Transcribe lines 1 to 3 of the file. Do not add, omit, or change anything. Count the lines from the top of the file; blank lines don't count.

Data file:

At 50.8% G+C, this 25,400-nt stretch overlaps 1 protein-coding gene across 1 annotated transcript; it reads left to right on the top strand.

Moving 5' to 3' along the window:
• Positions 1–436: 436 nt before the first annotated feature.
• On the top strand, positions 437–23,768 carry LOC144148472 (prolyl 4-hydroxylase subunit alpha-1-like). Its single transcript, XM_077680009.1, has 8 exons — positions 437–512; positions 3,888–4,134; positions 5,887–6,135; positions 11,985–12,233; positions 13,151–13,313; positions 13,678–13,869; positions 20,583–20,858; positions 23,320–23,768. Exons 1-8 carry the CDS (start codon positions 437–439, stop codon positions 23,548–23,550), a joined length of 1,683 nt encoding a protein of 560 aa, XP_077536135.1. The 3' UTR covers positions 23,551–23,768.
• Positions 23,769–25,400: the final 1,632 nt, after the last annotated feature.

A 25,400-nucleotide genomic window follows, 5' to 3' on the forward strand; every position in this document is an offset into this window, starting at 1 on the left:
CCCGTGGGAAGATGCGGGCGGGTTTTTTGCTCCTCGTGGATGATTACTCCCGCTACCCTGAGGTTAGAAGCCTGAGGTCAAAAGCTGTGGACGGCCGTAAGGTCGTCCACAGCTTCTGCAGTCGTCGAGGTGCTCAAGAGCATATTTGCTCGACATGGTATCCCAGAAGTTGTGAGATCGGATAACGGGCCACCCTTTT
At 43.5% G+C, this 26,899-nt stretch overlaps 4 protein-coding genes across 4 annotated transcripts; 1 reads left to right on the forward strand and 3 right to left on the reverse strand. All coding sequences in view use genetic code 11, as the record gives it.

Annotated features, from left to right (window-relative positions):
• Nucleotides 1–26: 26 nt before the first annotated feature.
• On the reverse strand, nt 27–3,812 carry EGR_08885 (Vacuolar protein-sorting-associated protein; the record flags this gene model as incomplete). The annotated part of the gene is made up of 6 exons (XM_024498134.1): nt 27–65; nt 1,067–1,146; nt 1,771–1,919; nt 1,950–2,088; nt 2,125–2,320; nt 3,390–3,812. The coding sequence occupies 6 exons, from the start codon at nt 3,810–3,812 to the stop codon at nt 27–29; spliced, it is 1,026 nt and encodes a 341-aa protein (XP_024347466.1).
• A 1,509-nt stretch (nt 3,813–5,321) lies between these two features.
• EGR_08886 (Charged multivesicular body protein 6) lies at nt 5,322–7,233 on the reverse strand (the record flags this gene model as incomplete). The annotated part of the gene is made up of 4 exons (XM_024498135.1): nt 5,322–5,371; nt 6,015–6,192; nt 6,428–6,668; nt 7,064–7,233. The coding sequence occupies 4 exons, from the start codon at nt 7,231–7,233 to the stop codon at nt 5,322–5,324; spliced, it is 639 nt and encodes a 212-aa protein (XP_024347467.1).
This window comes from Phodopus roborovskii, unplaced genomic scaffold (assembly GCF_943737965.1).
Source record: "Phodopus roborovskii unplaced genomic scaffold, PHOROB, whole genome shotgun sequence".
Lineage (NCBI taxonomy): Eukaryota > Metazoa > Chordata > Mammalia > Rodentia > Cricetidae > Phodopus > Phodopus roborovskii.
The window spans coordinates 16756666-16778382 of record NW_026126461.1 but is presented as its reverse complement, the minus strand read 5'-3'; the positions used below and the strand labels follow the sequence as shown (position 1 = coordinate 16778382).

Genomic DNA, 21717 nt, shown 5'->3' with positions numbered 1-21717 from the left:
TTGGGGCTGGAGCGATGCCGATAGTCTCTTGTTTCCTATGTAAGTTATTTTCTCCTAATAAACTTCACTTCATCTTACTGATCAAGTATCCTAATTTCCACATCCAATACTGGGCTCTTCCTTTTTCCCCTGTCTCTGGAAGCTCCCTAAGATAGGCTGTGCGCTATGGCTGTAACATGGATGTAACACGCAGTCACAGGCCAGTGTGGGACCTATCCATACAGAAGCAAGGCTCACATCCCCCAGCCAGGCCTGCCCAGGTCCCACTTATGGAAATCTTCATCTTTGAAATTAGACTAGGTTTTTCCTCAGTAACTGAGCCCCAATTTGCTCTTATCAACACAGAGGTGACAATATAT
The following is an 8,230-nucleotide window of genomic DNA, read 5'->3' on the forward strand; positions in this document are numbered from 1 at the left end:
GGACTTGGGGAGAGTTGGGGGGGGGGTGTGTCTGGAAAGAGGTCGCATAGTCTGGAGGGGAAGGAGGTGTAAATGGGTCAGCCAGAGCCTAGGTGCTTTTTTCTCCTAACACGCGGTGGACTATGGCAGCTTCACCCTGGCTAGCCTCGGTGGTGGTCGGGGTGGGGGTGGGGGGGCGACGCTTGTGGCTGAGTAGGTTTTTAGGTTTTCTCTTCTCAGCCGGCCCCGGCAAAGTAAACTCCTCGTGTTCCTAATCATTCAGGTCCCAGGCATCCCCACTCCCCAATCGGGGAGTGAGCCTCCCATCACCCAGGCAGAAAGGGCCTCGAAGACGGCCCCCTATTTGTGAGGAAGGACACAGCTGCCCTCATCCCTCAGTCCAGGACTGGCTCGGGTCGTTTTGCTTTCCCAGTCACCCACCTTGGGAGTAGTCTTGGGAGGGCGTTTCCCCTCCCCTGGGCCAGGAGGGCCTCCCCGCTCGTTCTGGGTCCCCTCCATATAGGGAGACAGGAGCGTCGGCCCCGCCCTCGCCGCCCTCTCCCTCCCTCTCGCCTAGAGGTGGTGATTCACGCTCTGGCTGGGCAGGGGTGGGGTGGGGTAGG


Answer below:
At 50.8% G+C, this 25,400-nt stretch overlaps 1 protein-coding gene across 1 annotated transcript; it reads left to right on the top strand.

Moving 5' to 3' along the window:
• Positions 1–436: 436 nt before the first annotated feature.